Dominion Converting 3 Coal Plants to Biomass

Courtesy of WY Daily
April 5, 2011 by Desiree Parker

Dominion Virginia Power recently announced two initiatives that will help green their power generation:  plans to convert 3 coal plants to biomass and a study on an underwater transmission line that would connect to future offshore wind turbines.

The power stations being considered for conversion are Altavista, Hopewell and Southampton County, all of which are identical and went into operation in 1992, according to Dominion.

If the conversions are approved by local governments, the Virginia Department of Environmental Quality and the Virginia State Corporation Commission, they could begin burning biomass by 2013.

The stations would get most of their fuel from the waste wood left from timbering operations and would use up to 1.11 million tons of tree material per year. Each plant currently produces 63 megawatts of electricity of power, running only when demand is at its highest. Once the plants are converted to using biomass, they would generate 50 megawatts each, but operate essentially all of the time.
Together, these stations would provide electricity to about 37,500 homes.

The switch will make a positive environmental impact by reducing nitrogen oxides, sulfur dioxide, mercury and particulate emissions, and would mean all the stations would meet tough new emissions standards from the U.S. Environmental Protection Agency. It will also help Dominion reach the state’s voluntary Renewable Portfolio standard, meaning 15 percent of the company’s generation will be from renewable resources.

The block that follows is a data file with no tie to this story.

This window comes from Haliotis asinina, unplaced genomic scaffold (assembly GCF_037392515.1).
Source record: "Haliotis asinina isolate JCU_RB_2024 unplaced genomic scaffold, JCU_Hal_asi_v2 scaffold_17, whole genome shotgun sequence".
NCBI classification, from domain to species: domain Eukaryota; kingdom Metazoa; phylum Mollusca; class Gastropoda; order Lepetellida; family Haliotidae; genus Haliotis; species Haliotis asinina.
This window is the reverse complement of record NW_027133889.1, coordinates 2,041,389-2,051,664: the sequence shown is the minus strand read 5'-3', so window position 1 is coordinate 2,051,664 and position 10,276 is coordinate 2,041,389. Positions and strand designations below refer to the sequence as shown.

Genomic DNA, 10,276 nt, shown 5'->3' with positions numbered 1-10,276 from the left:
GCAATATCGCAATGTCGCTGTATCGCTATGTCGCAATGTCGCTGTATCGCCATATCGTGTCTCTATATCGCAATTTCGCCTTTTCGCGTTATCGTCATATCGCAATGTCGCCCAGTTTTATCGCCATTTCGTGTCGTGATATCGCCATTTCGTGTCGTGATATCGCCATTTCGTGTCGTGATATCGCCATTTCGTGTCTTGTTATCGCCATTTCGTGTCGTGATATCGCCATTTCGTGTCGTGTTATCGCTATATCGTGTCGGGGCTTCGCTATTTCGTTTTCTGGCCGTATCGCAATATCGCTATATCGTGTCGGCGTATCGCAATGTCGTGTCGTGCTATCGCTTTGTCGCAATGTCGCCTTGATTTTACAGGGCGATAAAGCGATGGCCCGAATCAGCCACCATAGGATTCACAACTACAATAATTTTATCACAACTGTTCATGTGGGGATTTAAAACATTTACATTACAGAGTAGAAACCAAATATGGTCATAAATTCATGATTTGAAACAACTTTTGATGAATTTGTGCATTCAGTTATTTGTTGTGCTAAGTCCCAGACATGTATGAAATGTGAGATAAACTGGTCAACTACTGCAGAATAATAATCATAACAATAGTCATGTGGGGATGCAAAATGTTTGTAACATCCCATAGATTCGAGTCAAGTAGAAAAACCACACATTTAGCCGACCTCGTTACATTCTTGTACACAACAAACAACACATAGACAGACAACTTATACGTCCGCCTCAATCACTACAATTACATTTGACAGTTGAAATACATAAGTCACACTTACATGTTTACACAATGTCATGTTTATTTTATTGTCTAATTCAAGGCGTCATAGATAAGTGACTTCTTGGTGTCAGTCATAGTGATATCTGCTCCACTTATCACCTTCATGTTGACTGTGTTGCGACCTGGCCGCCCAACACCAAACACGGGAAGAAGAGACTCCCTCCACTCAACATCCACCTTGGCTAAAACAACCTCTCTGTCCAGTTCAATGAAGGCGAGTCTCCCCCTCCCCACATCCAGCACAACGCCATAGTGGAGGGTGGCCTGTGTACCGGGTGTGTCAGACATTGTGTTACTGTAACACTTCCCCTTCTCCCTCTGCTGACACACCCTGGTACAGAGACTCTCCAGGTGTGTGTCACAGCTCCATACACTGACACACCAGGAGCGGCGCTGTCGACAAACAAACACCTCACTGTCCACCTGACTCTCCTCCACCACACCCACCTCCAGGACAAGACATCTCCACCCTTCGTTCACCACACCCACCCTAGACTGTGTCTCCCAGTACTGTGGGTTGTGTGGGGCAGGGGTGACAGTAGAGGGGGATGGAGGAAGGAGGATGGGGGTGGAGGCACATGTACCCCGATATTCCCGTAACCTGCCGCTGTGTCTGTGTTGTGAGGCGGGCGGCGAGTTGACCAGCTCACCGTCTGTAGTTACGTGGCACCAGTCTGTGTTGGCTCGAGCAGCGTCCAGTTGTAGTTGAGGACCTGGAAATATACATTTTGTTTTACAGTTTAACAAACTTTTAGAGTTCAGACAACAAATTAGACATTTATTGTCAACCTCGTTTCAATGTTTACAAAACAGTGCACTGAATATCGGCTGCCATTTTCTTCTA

This conversion could mean more than $350 million in total economic impact over 30 years, the power company estimates, including $30 million in local taxes, $180 million for the creation of more than 300 jobs in forestry and trucking, and about $120 million paid to the 90 employees at all the stations.

I don’t know that there is a perfect fuel source out there. The plants will still need to burn the fuel which will release some greenhouse gasses, and Dominion needs to transport the fuel to the plants, which burns up gas and also releases greenhouse gasses. But, using biomass means keeping waste out of landfills (which would need to be trucked to a dump site anyway), and the wood fuel will likely not have as far to go to get to each station as coal.

The kicker for me is that biomass is a renewable resource – and it doesn’t have to be wood products, it can be other organic waste matter. In all, it’s a better solution than burning coal, I think.

On top of the power station conversions, Dominion also announced that it will be investigating what it would take to build a high-voltage underwater transmission line from Virginia Beach into the Atlantic Ocean to support potentially multiple offshore wind farms.

This is the first step in making offshore wind a reality, and I think it’s totally exciting.

The company aims to have the study completed this year. I’ll be sure to keep my eye out for the results.

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